If you work around your house, you probably already
have many of the tools needed for plumbing work. Among the general-purpose
tools you will need are hammers, chisels, screwdrivers, pliers,
a hacksaw, soldering tools, and various wrenches. You can buy
specialized tools as required, or merely rent them for a particular
Material taken from
Readers Digest "New Complete do-it-yourself manual"
addition to the wrenches you probably have in your tool kit, several
specialized wrenches may be needed for plumbing. Chief among them
is the pipe wrench, an adjustable wrench with serrated jaws. You
will need two of them—one for holding a pipe or fitting and
the other for turning the connecting piece. If you grip a polished
surface, such as chrome pipe, with a pipe wrench, tape the tool's
jaws or wrap corrugated cardboard or rags around the surface. This
prevents damage from the wrench's teeth. Don't use a pipe wrench
on thin pipe; it might crush it.
wrenches are used for turning large flat-sided nuts, such as the
locknuts on a sink drain. Get an adjustable one. Socket wrenches,
which fit over nuts or valves, may be needed to turn the valves
of faucet stems. Instead of jaws, chain wrenches and strap wrenches
have lengths of chain or fabric that loop around a pipe to hold
it. Use them on large-diameter pipes and hard-to-reach connections.
(A strap wrench won't damage a polished finish.) A basin wrench
is a long-handled tool with an adjustable jaw at a right angle to
the handle. You'll need it for hard-to-reach connections beneath
If you are fixing a leaky faucet, you may need an Allen wrench of
the appropriate size to insert into the opening of the faucet's
valve seat to loosen and remove it. If the valve seat cannot be
removed, get a valve-seat dresser, or grinder, for smoothing rough
spots on the valve seat.
and flaring tools
can cut most small pipe with a hacksaw; the blade should have 24
or 32 teeth per inch. Special pipe cutters are available for copper,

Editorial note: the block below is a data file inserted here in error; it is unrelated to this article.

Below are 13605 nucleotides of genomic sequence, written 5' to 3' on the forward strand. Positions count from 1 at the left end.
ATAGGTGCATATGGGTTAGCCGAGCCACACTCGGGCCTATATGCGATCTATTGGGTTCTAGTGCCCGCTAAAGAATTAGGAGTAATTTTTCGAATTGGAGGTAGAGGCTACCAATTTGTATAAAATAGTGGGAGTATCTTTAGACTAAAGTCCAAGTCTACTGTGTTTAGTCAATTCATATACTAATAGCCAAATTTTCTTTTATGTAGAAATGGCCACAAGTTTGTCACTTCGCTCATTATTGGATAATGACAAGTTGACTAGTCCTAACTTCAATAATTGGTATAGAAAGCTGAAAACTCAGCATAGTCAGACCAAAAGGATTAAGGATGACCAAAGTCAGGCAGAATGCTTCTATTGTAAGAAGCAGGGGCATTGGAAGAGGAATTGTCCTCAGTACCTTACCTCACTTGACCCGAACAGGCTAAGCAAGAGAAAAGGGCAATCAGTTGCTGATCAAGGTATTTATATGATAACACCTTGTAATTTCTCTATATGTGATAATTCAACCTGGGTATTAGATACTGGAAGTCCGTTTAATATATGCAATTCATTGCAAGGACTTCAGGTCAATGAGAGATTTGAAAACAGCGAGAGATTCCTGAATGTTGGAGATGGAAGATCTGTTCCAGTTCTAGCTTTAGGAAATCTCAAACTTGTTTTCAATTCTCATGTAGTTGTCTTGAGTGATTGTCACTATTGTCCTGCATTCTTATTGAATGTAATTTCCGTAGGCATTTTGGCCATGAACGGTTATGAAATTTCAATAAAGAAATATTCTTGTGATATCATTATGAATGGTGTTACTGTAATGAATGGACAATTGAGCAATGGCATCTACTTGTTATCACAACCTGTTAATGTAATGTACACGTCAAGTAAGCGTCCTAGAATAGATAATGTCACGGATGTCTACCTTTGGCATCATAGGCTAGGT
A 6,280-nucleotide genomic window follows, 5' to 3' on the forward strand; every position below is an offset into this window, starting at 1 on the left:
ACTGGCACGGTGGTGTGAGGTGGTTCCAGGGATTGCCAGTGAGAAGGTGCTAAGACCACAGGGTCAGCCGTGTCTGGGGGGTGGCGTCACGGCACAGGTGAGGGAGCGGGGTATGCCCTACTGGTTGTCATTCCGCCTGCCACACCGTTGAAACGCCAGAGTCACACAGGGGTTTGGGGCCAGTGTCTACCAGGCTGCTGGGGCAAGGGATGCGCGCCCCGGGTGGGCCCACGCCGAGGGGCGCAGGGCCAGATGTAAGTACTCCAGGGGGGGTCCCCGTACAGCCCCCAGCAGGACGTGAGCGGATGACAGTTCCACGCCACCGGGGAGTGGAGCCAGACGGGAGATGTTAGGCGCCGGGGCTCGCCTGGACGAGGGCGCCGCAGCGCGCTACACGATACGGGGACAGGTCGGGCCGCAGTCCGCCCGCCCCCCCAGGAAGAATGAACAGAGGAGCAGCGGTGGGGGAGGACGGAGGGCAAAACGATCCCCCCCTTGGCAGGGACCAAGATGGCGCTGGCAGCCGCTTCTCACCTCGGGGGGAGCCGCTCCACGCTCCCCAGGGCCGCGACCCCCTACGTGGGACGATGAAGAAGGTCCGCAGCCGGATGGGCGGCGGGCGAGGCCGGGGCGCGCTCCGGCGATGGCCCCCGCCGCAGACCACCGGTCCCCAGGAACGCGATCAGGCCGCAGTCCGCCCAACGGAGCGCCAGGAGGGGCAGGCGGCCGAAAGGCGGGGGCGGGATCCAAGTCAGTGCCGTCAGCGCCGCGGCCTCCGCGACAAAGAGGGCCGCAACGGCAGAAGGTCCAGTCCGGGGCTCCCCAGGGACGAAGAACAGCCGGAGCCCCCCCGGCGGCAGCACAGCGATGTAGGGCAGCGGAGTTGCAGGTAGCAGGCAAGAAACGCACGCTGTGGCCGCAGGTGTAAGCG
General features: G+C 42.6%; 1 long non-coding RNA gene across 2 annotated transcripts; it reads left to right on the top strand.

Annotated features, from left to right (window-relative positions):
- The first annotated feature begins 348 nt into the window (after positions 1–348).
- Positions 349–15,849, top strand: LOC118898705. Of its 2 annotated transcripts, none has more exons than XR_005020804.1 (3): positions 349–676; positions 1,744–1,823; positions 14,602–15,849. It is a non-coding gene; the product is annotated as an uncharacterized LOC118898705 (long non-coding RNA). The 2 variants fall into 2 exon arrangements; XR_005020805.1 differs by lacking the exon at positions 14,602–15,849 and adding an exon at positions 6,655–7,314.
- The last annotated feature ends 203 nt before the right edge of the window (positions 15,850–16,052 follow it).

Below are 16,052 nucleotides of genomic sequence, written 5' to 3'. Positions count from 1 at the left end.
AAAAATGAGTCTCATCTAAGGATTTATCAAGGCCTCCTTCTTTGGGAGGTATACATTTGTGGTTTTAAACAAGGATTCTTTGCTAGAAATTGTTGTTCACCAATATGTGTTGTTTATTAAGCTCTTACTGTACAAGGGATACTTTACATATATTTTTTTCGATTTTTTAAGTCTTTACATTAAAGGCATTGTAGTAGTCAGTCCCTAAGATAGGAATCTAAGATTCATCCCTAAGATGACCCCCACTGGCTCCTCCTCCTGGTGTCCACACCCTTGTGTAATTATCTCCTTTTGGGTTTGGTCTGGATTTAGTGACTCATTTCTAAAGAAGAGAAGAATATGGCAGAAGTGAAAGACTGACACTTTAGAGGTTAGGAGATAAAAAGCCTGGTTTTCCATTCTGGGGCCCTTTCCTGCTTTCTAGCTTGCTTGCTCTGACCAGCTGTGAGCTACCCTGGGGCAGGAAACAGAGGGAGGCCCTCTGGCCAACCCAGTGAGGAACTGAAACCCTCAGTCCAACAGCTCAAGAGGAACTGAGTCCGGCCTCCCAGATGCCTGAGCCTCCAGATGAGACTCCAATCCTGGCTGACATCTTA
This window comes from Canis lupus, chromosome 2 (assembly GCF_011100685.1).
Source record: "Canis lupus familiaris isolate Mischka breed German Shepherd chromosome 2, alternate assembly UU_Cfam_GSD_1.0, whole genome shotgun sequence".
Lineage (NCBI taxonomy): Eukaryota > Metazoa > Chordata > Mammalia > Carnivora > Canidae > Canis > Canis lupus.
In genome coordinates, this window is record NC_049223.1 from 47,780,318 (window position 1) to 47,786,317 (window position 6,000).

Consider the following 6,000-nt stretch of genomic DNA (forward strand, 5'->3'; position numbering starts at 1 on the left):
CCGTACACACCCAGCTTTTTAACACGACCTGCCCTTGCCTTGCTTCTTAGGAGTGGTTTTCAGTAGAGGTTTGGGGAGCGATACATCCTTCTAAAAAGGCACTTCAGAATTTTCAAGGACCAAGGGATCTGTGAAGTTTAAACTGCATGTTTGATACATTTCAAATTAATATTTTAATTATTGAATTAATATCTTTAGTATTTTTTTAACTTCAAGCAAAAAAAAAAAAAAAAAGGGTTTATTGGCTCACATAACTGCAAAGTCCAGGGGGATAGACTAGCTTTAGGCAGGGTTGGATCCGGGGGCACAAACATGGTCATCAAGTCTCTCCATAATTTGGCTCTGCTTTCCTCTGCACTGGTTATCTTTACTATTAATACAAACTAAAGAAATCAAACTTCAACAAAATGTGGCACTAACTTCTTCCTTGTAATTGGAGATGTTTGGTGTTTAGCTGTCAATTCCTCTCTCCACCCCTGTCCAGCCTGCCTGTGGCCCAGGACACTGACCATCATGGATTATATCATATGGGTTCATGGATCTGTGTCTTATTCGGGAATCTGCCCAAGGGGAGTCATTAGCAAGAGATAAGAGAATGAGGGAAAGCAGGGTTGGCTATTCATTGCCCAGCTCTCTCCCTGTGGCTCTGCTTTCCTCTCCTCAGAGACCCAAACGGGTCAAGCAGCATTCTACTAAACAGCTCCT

steel, or plastic pipe. You will need a reamer for removing burrs
from the freshly cut pipe—either a hand-held tool or a bit
for your drill. If you are working with brass or steel pipe, you
may require a set of dies and a diestock—a wrench for holding
dies—to cut threads.
Flaring tools are used to widen the ends of flexible metal or plastic
pipe before joining with a flare fitting. You can get individual
flaring tools (one for each size pipe) or a more sophisticated mechanical
tool that will flare all sizes.
is essential for clearing clogs. Get one with a funnel-type cup.
The flexible tube extension, necessary for plunging a toilet, can
be folded inward to fit over a drain.
the plunger fails to clear a clog, you'll need an auger. A trap-and-drain
auger, or snake, is a long flexible tube with a spiral hook at one
end and a locking handle at the other. Power-driven snakes are available
for clearing main drains. The shorter closet auger, used for toilets,
has a crank handle.
tape, and packing
addition to tools, you will need pipe joint compound, a paste applied
to pipe threads to prevent leaks and make disassembly easier. Sometimes
pipe tape is wrapped around the threads in place of the compound.
Plumber's putty seals joints between sinks or tubs and their drains
or faucets. You may also need a supply of string like packing, called
wicking, to repair faucets.